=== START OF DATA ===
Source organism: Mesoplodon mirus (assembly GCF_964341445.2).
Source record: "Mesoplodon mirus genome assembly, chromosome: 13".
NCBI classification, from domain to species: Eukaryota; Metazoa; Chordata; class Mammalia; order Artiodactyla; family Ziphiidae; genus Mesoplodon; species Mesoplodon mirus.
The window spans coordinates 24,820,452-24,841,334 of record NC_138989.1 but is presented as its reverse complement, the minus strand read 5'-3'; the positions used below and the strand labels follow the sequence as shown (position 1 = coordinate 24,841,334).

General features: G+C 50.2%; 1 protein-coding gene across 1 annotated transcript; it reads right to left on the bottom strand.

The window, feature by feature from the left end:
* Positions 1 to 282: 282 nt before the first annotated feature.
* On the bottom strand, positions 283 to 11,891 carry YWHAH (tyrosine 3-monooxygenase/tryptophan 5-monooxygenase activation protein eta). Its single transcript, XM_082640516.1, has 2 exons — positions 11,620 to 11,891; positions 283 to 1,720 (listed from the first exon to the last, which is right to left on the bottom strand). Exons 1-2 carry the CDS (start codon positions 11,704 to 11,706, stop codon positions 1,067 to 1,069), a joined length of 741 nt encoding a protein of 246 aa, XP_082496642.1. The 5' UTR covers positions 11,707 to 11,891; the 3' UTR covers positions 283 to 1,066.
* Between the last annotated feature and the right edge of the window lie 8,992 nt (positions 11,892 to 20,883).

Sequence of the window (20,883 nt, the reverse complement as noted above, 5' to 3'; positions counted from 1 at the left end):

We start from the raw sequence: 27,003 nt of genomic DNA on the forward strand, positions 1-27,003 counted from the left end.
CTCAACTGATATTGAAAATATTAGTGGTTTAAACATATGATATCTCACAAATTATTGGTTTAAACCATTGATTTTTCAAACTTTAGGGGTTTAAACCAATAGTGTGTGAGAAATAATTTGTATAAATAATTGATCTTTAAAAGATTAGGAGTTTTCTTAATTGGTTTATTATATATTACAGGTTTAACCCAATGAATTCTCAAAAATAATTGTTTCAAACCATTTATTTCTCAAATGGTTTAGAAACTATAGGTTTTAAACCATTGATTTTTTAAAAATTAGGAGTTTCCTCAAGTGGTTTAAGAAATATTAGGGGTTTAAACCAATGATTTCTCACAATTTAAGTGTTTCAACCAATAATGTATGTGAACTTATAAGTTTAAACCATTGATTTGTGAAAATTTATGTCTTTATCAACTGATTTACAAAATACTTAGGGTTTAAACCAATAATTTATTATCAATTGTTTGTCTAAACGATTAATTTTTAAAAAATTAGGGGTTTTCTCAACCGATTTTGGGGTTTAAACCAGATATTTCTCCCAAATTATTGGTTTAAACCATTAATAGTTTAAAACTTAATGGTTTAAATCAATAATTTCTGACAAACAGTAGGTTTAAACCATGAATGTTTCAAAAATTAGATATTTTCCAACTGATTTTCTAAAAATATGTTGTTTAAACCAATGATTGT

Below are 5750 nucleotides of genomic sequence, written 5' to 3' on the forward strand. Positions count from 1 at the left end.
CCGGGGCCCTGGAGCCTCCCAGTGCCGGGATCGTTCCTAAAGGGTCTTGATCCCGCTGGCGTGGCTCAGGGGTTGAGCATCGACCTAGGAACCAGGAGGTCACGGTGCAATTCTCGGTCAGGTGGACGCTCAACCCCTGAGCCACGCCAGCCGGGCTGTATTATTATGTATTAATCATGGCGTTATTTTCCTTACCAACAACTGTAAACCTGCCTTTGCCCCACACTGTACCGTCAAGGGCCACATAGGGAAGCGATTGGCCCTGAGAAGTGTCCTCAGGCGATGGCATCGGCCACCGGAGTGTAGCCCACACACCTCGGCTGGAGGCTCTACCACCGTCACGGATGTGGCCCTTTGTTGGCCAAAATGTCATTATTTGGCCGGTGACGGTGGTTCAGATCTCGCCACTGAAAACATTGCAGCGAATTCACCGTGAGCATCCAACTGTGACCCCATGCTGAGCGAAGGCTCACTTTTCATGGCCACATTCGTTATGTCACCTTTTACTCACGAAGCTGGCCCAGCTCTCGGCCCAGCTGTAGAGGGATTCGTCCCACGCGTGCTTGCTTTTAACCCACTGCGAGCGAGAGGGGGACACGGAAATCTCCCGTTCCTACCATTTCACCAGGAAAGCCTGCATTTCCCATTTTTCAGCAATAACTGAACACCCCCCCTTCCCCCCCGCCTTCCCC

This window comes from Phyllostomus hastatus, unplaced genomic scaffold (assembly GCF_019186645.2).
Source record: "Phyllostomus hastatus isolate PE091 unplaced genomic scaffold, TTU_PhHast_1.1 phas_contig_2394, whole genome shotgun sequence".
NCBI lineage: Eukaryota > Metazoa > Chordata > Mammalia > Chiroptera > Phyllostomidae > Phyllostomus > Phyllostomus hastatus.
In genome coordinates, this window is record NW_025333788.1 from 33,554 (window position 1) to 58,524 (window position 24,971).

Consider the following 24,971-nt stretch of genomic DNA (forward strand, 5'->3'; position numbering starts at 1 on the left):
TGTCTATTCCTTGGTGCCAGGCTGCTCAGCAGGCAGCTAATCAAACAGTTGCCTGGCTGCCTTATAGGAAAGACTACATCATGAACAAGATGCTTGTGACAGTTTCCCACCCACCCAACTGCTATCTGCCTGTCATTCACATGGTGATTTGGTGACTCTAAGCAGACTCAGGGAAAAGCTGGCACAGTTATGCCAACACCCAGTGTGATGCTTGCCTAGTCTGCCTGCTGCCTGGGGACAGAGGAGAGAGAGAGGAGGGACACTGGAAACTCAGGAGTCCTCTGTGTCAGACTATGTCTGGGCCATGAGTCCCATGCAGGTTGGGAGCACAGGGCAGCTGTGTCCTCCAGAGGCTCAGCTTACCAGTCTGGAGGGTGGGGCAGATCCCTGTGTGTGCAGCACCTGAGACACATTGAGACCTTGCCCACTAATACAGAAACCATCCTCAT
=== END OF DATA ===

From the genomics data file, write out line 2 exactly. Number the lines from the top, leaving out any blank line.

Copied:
Source record: "Mesoplodon mirus genome assembly, chromosome: 13".